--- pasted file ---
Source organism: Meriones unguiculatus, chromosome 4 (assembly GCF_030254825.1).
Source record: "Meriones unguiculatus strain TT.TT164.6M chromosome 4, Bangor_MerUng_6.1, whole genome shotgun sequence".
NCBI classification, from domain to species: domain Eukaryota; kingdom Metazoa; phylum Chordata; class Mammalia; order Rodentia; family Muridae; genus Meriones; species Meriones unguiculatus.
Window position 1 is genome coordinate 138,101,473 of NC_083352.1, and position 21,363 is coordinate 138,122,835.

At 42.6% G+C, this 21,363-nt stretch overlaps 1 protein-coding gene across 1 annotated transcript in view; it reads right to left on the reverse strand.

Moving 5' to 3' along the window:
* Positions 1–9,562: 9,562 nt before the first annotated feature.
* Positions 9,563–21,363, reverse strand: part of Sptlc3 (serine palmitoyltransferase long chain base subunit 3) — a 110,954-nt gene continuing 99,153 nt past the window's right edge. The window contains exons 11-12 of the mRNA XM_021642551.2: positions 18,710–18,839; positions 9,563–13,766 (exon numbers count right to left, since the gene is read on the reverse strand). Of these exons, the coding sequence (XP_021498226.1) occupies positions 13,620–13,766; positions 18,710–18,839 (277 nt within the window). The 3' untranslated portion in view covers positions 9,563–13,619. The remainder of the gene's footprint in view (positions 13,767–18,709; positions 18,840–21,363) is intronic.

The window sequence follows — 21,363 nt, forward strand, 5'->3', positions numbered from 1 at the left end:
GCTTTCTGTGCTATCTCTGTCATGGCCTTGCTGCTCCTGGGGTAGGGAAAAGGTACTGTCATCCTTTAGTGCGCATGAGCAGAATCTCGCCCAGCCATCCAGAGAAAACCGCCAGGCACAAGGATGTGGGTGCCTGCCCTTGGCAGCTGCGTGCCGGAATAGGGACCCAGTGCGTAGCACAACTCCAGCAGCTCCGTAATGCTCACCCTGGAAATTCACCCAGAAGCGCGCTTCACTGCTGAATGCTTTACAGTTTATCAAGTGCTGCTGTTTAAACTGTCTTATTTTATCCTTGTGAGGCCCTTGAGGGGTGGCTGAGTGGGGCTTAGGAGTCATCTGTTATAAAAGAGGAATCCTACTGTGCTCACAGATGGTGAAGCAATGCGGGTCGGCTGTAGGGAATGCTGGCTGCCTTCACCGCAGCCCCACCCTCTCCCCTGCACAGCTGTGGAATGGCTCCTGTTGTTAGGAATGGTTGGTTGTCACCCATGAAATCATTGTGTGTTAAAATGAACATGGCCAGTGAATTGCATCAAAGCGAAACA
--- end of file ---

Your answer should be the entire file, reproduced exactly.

Source organism: Meriones unguiculatus, chromosome 4 (assembly GCF_030254825.1).
Source record: "Meriones unguiculatus strain TT.TT164.6M chromosome 4, Bangor_MerUng_6.1, whole genome shotgun sequence".
NCBI classification, from domain to species: domain Eukaryota; kingdom Metazoa; phylum Chordata; class Mammalia; order Rodentia; family Muridae; genus Meriones; species Meriones unguiculatus.
Window position 1 is genome coordinate 138,101,473 of NC_083352.1, and position 21,363 is coordinate 138,122,835.

At 42.6% G+C, this 21,363-nt stretch overlaps 1 protein-coding gene across 1 annotated transcript in view; it reads right to left on the reverse strand.

Moving 5' to 3' along the window:
* Positions 1–9,562: 9,562 nt before the first annotated feature.
* Positions 9,563–21,363, reverse strand: part of Sptlc3 (serine palmitoyltransferase long chain base subunit 3) — a 110,954-nt gene continuing 99,153 nt past the window's right edge. The window contains exons 11-12 of the mRNA XM_021642551.2: positions 18,710–18,839; positions 9,563–13,766 (exon numbers count right to left, since the gene is read on the reverse strand). Of these exons, the coding sequence (XP_021498226.1) occupies positions 13,620–13,766; positions 18,710–18,839 (277 nt within the window). The 3' untranslated portion in view covers positions 9,563–13,619. The remainder of the gene's footprint in view (positions 13,767–18,709; positions 18,840–21,363) is intronic.

The window sequence follows — 21,363 nt, forward strand, 5'->3', positions numbered from 1 at the left end:
GCTTTCTGTGCTATCTCTGTCATGGCCTTGCTGCTCCTGGGGTAGGGAAAAGGTACTGTCATCCTTTAGTGCGCATGAGCAGAATCTCGCCCAGCCATCCAGAGAAAACCGCCAGGCACAAGGATGTGGGTGCCTGCCCTTGGCAGCTGCGTGCCGGAATAGGGACCCAGTGCGTAGCACAACTCCAGCAGCTCCGTAATGCTCACCCTGGAAATTCACCCAGAAGCGCGCTTCACTGCTGAATGCTTTACAGTTTATCAAGTGCTGCTGTTTAAACTGTCTTATTTTATCCTTGTGAGGCCCTTGAGGGGTGGCTGAGTGGGGCTTAGGAGTCATCTGTTATAAAAGAGGAATCCTACTGTGCTCACAGATGGTGAAGCAATGCGGGTCGGCTGTAGGGAATGCTGGCTGCCTTCACCGCAGCCCCACCCTCTCCCCTGCACAGCTGTGGAATGGCTCCTGTTGTTAGGAATGGTTGGTTGTCACCCATGAAATCATTGTGTGTTAAAATGAACATGGCCAGTGAATTGCATCAAAGCGAAACA